The Willamette Valley is not a huge peach-growing region – the season is brief, the potential problems from weather and pests are many, the delicacy of the ripe fruit can make transporting it to and from the markets a challenge. But a few hardy growers make the effort, and when the time comes, I seek them out.
Jeannine and Tom Thieme at Firstfruits Farm grow 22 varieties of peaches, and I’d be hard-pressed to say which are my favorites, other than “the ones they have at the farmers’ market now.” This week it was rosy Early Lorings and fragrant, white-fleshed Raritan Roses, and I bought a half-dozen of each.
The minute I got home I ate the first one, standing on the back porch, juice dripping down my chin and splattering my toes (really!). Then I turned half of the rest into a quick, easy peach salsa to take to a friend’s barbecue, where even a guy who professes not to like peaches gobbled it up with enthusiasm.
(My salsa was just diced peaches, a couple of diced lemon cucumbers, diced red onion, a few serrano peppers seeded and minced, dressed with lime juice and a drizzle of honey. But really, you could substitute peaches for tomatoes in your favorite salsa recipe and not go wrong – although I’d use lime juice for any vinegar the recipe might call for).
Today, realizing that the ripe fruit would rapidly turn into overripe fruit if I didn’t do something with it, I made peach cobbler.
Google “peach cobbler” and you’ll find a gazillion recipes. Eliminate the ones based on canned peaches or pie filling (yuck), and you still have a lot to choose from. Some are more like what I’d call a crisp, a crumble or even a pandowdy.
I am a daughter of the South, though; the cobbler I learned at my mother’s knee was sweetened fruit encased in a rich Bisquick batter, tender at the core with a sugary crackle on top. And that’s the the sort of cobbler I still prefer.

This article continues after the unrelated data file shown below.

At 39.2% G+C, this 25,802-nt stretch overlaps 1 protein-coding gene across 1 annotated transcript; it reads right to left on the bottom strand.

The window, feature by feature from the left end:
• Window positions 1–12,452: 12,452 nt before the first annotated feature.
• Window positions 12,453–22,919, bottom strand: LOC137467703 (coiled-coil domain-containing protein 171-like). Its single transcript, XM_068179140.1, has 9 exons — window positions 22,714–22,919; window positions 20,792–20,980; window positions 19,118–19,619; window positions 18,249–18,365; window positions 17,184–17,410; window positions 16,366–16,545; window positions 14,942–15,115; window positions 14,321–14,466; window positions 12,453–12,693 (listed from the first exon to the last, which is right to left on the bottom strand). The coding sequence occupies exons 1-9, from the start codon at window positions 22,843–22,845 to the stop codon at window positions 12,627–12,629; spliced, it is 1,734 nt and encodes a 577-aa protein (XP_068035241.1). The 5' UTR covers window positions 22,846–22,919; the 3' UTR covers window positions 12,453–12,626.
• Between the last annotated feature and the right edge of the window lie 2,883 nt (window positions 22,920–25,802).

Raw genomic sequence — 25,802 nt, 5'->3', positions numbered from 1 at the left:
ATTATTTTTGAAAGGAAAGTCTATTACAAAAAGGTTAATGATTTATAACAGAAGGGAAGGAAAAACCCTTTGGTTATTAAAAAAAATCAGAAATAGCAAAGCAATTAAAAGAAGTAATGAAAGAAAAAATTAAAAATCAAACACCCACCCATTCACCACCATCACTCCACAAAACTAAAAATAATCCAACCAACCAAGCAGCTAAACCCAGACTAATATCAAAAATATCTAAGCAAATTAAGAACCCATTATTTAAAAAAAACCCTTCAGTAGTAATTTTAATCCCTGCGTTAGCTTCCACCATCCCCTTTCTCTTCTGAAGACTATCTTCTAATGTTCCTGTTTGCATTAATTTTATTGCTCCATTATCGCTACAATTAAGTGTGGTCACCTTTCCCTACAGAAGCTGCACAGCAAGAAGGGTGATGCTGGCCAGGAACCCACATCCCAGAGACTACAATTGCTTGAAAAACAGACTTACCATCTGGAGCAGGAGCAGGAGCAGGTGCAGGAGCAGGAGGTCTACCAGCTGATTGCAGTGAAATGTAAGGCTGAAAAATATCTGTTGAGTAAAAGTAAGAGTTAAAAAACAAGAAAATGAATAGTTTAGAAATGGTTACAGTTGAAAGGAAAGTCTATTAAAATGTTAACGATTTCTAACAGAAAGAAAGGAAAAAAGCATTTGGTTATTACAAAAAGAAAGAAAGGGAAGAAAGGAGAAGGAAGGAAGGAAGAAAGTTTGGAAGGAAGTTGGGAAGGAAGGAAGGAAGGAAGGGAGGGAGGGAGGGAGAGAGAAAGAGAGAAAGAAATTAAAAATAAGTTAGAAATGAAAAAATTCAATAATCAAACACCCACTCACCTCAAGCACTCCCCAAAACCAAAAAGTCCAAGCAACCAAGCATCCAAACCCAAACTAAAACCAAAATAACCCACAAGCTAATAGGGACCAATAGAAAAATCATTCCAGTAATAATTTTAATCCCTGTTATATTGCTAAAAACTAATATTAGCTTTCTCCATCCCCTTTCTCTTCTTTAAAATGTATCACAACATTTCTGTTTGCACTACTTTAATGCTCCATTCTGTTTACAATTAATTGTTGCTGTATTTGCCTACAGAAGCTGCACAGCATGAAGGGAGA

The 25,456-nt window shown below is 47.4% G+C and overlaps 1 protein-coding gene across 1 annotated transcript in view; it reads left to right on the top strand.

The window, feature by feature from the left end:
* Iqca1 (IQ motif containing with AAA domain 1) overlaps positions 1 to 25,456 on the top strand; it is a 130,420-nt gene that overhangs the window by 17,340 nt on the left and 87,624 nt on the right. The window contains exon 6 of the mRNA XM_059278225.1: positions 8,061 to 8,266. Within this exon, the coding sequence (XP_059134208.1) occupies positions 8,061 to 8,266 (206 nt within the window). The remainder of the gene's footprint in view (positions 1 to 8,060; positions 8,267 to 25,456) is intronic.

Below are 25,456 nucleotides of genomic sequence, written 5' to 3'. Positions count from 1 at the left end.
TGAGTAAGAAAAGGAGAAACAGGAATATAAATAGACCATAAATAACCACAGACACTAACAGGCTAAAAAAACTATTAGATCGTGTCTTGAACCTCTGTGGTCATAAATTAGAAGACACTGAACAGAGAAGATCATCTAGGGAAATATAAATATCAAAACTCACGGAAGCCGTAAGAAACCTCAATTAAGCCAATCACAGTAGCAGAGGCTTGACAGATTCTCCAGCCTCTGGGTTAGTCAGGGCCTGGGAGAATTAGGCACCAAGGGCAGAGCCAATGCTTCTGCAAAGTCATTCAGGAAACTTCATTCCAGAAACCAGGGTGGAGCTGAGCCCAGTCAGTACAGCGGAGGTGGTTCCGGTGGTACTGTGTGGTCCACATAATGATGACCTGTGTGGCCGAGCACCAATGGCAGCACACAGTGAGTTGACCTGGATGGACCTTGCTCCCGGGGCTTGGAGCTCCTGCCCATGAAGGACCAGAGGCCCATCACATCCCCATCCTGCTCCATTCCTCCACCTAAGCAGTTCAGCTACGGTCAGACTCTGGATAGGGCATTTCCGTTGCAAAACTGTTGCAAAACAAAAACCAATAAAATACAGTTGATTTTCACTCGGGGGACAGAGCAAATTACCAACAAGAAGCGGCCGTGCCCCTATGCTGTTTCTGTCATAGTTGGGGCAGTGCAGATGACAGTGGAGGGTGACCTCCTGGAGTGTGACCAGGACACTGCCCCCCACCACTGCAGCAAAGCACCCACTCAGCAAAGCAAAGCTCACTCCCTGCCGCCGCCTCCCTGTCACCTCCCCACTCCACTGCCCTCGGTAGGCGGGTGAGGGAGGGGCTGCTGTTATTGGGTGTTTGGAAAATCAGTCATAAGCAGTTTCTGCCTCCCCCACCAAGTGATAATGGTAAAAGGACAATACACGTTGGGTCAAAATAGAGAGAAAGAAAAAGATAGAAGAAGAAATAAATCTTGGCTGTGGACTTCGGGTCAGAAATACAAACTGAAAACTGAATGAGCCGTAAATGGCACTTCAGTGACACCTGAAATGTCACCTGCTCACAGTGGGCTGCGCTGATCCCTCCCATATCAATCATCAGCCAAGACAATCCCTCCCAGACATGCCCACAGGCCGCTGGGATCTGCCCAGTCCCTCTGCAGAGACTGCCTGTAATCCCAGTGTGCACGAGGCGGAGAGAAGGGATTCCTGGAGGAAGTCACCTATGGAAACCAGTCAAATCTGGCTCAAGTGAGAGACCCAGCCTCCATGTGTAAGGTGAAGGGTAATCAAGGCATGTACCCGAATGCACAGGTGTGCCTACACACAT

Of course, I can’t leave well enough alone. For instance: I’m fond of the affinity peaches have for ginger. So today’s cobbler incorporates lots of ginger, in three forms. It’s terrific – sweet and peachy, with bursts of ginger zing. And I’ve greatly reduced the sugar from the 1-2 cups most cobbler recipes call for to just 1/2 cup, because really ripe peaches are plenty sweet on their own and I want them, not the sweetness of the dough, to star. If you have no local source for ripe peaches and must make do with what’s in the supermarket, you may need to ratchet the sugar back up a bit.
Triple Ginger Peach Cobbler
- 4 cups fresh peaches, peeled* and sliced, set in a colander to drain off excess juice (reserve the juice)
- 1/4 cup candied ginger, diced
- 1 stick butter (1/2 cup)
- 1 1/2 cups Bisquick
- 1 tsp ground ginger
- 1/2 cup sugar
- Enough milk to make 1 1/2 cups when combined with the juice from the peaches
- A handful of ginger snaps, crushed to coarse crumbs (I used Trader Joe’s Triple Ginger Snaps because I had them on hand).
Preheat oven to 350F
Place a large baking dish on a cookie sheet (in case of spills). Place the butter in the bottom and stick it in the oven while you prepare the cobbler.
Combine drained fruit and candied ginger.
In another bowl, combine Bisquick, dried ginger, sugar, peach juice and milk. Stir well to get rid of any lumps.
When the butter is melted, remove baking dish from oven. Pour in the batter. Spoon the fruit-and-ginger on top (the batter will rise up through the fruit as it bakes).
Bake for 30 minutes, then sprinkle the crushed ginger snaps on top and bake for another 15 minutes. Test with a knife to make sure the batter is baked through (the knife won’t come out clean because of the peaches, but you should be able to tell if there’s any raw batter left in the middle. If so, give it another 10 minutes or so.)
Serve warm, with or without ice cream. Leftovers, should you have any, make an excellent breakfast.
* You know how to peel peaches, right? Fill a good-sized saucepan with water, bring to a boil and immerse the peaches for no more than 60 seconds. Remove from water with tongs or a slotted spoon, run under cold water and use your fingers to slip the skin right off.
When I was growing up, greens came to our table in one of two forms: lettuce (generally iceberg), raw in salads, and – on rare occasions, what my Southern-bred mother called “a mess o’ greens,” boiled to within an inch of their lives with a chunk of ham hock. The result was salty, greasy and kind of slimy, to my child’s palate.